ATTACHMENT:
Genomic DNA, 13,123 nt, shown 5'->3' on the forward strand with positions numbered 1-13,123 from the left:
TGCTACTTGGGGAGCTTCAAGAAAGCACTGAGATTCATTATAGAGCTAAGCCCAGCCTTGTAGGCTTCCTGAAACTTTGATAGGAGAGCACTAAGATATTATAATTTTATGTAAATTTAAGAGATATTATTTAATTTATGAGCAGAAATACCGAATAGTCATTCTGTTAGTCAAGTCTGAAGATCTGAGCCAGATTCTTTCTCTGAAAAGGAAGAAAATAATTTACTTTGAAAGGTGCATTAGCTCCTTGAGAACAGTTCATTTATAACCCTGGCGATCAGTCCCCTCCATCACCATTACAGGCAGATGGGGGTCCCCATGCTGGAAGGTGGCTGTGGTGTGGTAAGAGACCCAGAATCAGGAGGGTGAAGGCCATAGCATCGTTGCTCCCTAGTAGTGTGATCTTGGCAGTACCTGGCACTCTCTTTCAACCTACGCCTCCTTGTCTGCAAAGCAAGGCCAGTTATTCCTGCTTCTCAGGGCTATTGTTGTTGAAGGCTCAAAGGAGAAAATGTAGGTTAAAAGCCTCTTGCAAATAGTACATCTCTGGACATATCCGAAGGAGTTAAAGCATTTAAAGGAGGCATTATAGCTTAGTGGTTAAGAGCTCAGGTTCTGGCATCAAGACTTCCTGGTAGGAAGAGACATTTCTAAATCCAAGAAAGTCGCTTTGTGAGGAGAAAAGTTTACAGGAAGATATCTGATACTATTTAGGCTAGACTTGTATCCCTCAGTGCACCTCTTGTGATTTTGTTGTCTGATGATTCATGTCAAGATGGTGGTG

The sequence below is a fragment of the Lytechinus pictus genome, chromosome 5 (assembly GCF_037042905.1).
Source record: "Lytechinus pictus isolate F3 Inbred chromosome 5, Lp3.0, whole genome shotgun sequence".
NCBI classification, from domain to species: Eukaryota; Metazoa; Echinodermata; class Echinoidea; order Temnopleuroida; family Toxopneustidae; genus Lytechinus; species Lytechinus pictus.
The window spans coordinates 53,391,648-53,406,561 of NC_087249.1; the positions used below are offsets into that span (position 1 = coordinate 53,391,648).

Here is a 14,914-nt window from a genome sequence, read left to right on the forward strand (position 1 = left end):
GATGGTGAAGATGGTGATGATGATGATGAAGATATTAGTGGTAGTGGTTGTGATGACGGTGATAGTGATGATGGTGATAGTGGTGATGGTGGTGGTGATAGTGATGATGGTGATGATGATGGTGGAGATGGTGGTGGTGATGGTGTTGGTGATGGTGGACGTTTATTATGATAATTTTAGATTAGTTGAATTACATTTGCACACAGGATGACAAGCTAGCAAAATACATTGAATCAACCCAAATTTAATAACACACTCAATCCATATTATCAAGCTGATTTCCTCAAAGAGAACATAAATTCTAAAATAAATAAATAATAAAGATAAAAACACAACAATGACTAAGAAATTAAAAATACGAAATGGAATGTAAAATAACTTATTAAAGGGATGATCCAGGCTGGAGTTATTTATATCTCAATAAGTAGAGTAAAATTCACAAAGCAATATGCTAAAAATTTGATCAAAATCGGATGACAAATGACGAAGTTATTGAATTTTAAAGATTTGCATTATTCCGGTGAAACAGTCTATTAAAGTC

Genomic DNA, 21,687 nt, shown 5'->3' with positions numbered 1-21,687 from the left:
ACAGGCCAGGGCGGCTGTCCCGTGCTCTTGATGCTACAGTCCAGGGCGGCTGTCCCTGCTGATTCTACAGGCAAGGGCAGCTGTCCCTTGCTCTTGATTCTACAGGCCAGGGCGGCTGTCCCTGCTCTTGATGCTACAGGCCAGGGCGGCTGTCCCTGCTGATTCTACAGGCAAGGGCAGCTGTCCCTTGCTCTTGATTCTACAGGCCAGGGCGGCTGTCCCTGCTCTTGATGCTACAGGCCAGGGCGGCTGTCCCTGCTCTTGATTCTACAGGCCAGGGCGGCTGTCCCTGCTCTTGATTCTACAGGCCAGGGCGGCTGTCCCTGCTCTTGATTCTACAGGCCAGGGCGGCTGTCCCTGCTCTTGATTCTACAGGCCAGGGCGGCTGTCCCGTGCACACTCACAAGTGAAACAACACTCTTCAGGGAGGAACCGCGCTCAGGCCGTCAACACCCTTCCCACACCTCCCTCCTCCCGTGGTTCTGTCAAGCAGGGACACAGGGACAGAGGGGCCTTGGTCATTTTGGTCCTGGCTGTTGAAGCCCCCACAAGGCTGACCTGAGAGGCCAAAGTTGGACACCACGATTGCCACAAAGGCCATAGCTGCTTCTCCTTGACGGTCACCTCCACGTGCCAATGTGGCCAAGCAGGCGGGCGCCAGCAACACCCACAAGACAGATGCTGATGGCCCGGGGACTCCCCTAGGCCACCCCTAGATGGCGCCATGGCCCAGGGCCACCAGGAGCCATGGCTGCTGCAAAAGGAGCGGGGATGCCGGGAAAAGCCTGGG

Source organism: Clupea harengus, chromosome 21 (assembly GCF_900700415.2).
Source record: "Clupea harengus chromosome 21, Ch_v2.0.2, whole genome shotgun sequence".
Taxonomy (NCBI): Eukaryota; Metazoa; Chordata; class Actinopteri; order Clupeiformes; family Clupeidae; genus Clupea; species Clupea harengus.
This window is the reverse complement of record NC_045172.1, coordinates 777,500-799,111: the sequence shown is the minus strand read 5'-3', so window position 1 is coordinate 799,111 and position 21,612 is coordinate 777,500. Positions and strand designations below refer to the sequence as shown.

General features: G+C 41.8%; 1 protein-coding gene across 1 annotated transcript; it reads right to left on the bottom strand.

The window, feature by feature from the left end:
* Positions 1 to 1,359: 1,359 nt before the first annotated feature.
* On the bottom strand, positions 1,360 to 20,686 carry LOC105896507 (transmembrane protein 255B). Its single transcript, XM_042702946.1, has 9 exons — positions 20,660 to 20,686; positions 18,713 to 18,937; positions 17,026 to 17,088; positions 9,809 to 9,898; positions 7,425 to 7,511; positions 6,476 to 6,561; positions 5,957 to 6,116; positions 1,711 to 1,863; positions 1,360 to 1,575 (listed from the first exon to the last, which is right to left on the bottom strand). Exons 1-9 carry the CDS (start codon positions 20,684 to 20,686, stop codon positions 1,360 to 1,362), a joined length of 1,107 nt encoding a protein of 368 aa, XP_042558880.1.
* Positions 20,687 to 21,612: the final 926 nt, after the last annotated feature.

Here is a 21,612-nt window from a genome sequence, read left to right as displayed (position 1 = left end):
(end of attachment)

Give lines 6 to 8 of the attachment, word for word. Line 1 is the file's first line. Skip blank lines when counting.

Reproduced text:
The window spans coordinates 53,391,648-53,406,561 of NC_087249.1; the positions used below are offsets into that span (position 1 = coordinate 53,391,648).

Here is a 14,914-nt window from a genome sequence, read left to right on the forward strand (position 1 = left end):
GATGGTGAAGATGGTGATGATGATGATGAAGATATTAGTGGTAGTGGTTGTGATGACGGTGATAGTGATGATGGTGATAGTGGTGATGGTGGTGGTGATAGTGATGATGGTGATGATGATGGTGGAGATGGTGGTGGTGATGGTGTTGGTGATGGTGGACGTTTATTATGATAATTTTAGATTAGTTGAATTACATTTGCACACAGGATGACAAGCTAGCAAAATACATTGAATCAACCCAAATTTAATAACACACTCAATCCATATTATCAAGCTGATTTCCTCAAAGAGAACATAAATTCTAAAATAAATAAATAATAAAGATAAAAACACAACAATGACTAAGAAATTAAAAATACGAAATGGAATGTAAAATAACTTATTAAAGGGATGATCCAGGCTGGAGTTATTTATATCTCAATAAGTAGAGTAAAATTCACAAAGCAATATGCTAAAAATTTGATCAAAATCGGATGACAAATGACGAAGTTATTGAATTTTAAAGATTTGCATTATTCCGGTGAAACAGTCTATTAAAGTC